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What is it?

Osteosarcoma is a cancer involving bone - in fact, 85% of cancers involving bone are osteosarcomas. Common sites for bone cancer are the end of the radius in the foreleg (the ‘wrist’ area), the end of the femur in the hindleg (the end of the thigh bone), the top of the humerus in the foreleg (just below the shoulder joint) and the top of the tibia (just below the knee joint) in the hindleg.

Osteosarcoma is most common in large breed dogs. Breeds weighing more than 35kg are 60 times more at risk of osteosarcoma than breeds of less than 10kg body weight.

This type of bone cancer mostly affects middle-aged to older dogs.

Why is it important?

Osteosarcoma is a particularly aggressive form of cancer. It can grow rapidly and it can spread from the primary site to other bones, and to the internal organs. It often causes severe pain in the affected limb. Osteosarcoma is a serious welfare concern and must be managed appropriately.

What is the risk?

50% of osteosarcomas will spread to other bones, and 50% will spread to the lungs. The bone is seriously weakened by the cancer and fractures can occur with only slight injury (e.g. jumping down from a car). These are known as pathological fractures, and they are intensely painful, Without treatment, affected dogs almost always need to be euthanased within weeks of diagnosis due to extreme pain.

What happens to the dog?

In its earliest stages, there may be no apparent symptoms. However, as the tumour grows, there will be swelling associated with one of the bones described above. Dogs affected by osteosarcoma will usually be lame on the affected limb, and there is usually a marked pain response when the limb is examined.

How do you (the vet) know what is going on?

The dog is fully examined. X-rays of the affected limb are carried out, usually under sedation. Osteosarcoma shows as a particular pattern of destruction (called “lysis”) of bone, and new bone formation at the same site.

The diagnosis may be confirmed with a bone biopsy. This involves taking a sample of the bone tumour under general anaesthetic and sending it to the laboratory.

If the X-rays show that osteosarcoma is likely, staging of the cancer can be carried out. X-rays of the chest and ultrasound scanning of the abdomen can detect if the tumour has spread. Only around 10% of osteosarcomas will show signs of spreading (metastasis) to the lungs at diagnosis, but more than 90% will have micrometastasis (small cells from the cancer that have spread to the organs but cannot be seen on scans). These small cells go on to form secondary tumours in the lungs, other bones and internal organs.

What can be done?

  • Amputation of the affected limb - on its own this is a palliative measure (pain relieving procedure) only, because of the risk of secondary tumours forming throughout the body from micrometastasis. Survival after amputation is on average expected to be around 18-25 weeks. 50% of dogs will survive for 6 months after amputation, and 10% will survive past 12 months. It must be ensured that the dog will cope with amputation, i.e. that they have no other health issues, such as joint disease, etc.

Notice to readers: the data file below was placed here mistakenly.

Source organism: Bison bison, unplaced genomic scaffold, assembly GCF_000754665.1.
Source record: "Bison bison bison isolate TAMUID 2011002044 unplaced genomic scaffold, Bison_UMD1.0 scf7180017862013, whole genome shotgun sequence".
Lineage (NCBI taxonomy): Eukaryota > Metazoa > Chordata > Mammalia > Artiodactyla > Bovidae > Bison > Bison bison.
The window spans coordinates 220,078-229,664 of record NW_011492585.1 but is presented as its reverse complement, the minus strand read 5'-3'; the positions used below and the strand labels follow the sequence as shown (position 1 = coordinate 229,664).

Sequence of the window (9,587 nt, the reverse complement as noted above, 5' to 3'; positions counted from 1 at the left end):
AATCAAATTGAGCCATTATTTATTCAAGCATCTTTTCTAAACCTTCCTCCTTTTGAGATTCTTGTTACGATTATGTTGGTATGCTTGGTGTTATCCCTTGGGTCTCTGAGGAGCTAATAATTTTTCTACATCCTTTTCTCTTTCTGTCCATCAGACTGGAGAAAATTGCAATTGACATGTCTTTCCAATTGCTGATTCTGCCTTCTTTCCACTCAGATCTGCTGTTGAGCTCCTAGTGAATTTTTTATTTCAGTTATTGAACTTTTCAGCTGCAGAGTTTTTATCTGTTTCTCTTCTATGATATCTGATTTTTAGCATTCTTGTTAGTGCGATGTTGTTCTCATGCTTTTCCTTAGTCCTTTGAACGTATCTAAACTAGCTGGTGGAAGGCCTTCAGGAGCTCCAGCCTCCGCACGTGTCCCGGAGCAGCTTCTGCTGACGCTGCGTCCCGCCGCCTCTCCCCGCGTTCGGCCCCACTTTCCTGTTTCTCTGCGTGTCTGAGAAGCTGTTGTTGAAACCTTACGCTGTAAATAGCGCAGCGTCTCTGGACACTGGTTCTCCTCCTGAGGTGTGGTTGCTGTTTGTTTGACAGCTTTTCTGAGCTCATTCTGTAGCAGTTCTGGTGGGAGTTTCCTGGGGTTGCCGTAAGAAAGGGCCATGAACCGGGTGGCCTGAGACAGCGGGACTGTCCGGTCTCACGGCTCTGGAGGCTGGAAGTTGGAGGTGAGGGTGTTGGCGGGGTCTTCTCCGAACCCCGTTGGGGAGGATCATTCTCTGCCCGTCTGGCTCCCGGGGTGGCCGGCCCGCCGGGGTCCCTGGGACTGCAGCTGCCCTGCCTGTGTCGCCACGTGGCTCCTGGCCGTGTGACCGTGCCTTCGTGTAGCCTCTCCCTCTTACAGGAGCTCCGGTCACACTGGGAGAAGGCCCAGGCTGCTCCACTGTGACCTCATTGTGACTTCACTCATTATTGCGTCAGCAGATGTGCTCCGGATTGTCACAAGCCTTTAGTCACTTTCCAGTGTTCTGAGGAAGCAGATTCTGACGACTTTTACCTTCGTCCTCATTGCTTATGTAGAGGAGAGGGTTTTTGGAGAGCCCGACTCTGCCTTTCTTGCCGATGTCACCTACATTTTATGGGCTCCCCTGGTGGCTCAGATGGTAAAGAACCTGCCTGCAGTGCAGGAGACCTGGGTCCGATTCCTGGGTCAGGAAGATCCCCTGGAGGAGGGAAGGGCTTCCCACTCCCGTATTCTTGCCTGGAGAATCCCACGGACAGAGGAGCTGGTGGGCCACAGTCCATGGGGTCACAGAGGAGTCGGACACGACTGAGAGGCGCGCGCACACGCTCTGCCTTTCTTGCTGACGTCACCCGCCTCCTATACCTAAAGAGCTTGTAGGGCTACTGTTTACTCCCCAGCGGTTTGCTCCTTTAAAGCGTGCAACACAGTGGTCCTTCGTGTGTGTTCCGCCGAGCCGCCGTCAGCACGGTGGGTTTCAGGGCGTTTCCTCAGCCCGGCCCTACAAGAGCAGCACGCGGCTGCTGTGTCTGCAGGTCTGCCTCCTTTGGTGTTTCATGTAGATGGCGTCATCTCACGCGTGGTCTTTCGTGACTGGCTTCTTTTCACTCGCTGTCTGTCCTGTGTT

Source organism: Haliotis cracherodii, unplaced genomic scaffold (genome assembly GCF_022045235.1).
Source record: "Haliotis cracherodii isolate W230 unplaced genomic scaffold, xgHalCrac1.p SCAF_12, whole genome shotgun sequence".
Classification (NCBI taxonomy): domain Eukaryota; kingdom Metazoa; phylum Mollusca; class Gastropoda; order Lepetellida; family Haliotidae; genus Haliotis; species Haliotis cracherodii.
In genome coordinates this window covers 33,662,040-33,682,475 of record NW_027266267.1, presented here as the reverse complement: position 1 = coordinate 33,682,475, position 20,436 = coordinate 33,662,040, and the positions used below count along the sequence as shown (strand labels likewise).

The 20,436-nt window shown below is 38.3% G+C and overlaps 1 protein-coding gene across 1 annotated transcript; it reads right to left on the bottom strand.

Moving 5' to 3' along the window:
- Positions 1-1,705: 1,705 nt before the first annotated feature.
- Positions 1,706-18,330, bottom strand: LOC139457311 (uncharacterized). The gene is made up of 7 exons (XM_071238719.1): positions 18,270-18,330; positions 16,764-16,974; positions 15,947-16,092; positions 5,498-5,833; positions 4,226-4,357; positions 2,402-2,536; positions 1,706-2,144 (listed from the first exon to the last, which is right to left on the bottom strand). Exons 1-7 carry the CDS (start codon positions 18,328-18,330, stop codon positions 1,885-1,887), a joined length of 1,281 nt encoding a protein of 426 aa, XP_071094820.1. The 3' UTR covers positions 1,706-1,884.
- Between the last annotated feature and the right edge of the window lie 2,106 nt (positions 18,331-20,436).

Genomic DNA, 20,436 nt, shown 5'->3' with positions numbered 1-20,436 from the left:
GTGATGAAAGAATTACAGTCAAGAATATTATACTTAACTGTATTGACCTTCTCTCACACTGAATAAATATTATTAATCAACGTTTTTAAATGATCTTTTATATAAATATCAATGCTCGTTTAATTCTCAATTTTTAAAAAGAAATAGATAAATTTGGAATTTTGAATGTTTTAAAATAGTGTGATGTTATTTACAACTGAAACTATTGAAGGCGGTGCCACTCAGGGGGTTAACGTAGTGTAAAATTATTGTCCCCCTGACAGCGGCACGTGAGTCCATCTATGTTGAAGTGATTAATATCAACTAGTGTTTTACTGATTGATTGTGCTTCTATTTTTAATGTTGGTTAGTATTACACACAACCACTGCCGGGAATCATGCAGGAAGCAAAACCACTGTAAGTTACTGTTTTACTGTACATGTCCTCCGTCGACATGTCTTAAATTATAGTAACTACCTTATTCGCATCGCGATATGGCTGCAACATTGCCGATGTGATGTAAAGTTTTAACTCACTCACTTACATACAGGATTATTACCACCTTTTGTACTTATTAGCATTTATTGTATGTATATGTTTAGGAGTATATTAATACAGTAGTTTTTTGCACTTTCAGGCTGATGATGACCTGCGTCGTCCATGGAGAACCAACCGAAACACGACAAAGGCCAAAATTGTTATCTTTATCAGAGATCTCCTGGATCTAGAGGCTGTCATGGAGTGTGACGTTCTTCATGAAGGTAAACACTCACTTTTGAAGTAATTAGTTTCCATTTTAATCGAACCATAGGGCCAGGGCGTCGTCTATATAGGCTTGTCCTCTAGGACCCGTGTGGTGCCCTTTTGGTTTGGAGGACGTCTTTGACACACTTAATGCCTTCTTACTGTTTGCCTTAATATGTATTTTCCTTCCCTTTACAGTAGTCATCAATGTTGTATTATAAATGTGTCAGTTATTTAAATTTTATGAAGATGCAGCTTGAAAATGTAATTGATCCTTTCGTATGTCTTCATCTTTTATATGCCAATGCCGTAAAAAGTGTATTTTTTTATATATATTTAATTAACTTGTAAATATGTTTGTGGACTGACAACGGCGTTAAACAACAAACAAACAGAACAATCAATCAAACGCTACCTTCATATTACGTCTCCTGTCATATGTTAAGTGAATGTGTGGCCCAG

• Specialist ‘limb sparing’ surgery is possible where tumour is removed and a bone graft is placed (this is only possible for osteosarcoma of the distal radius, or wrist). However, on its own, the survival rate is no better than whole limb amputation.
  • Chemotherapy in addition to amputation provides the longest survival times – around 9-11 months. 60% of dogs survive to 6 months after chemotherapy, 33-55% are still with us at 12 months, and 15-20% are still going strong after 2 years. A drug called Carboplatin is often used for chemotherapy. Chemotherapy drugs may sometimes have serious side effects including damaging the bone marrow, but the doses used in dogs are much less aggressive than in humans, and so serious side effects (e.g. anaemia or hair loss) are rare. However, great care needs to be taken to avoid human exposure to these drugs from contact with urine or faeces from a treated dog. When secondary tumours are visible on X rays, chemotherapy is unfortunately not effective.
  • Radiotherapy may improve comfort within 1-3 weeks of treatment for 80% of dogs, but may lead to a pathological fracture as the dog becomes more comfortable and puts more weight on the affected limb.
  • If untreated, affected dogs will need putting to sleep within a few weeks due to severe pain.

  • How can I protect my pet?

  • Ensure that any lameness in your dog receives prompt veterinary attention and treatment
  • Discuss appropriate pain relief and treatment with your vet
  • It is never an unkind decision to put your dog to sleep if they have been diagnosed with osteosarcoma in order to relieve pain and prevent suffering.